Note: This article first appeared on the Caucasus Data Blog, a joint effort of CRRC Georgia and OC Media. It was written by Givi Silagadze, a Researcher at CRRC-Georgia, The views presented in the article are of the author alone, and do not necessarily reflect the views of CRRC Georgia, or any related entity.

Recent CRRC Georgia data suggests that half of the public believes that public officials don’t care about their opinions and that they do not have a say in what the government does.

Amid fears of democratic backsliding and as Georgians grow more jaded with the politics of Georgia — be it from opposition or ruling party politicians — data from the Caucasus Barometer 2021 survey suggests that older people, women, and people coming from poorer households feel especially alienated from politics.

Education level and party preference seem to be associated with the degree of political estrangement someone feels. However, in contrast to commonly voiced views, younger people and ethnic minorities do not report particularly high levels of political estrangement.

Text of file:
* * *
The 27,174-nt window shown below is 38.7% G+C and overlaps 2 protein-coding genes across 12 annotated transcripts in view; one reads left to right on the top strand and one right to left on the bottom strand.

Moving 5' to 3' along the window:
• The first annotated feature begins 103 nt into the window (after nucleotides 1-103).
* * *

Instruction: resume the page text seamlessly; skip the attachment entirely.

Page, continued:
The Caucasus Barometer asked six questions that made it possible to examine voters’ feelings and attitudes towards the political system and decision-making in the country.

More than two-thirds of the people (69%) do not feel well qualified to participate in politics, 53% consider politics to be too complicated to understand, and half of the public thinks they do not have a say in what the government does (59%) and that public officials do not care about their opinions (51%).

At the same time, a third of the electorate believes that they have a good understanding of the important political issues in the country, while 39% of the public believes that their vote will not make any difference.

Who is more likely to be politically alienated?

The six questions in the graph above were aggregated into an index of political estrangement. The index ranged between total political estrangement at 0 and the absence of political alienation at 12. The mean score on the index was 4.2, suggesting that the public tends to feel estranged from the political system in the country.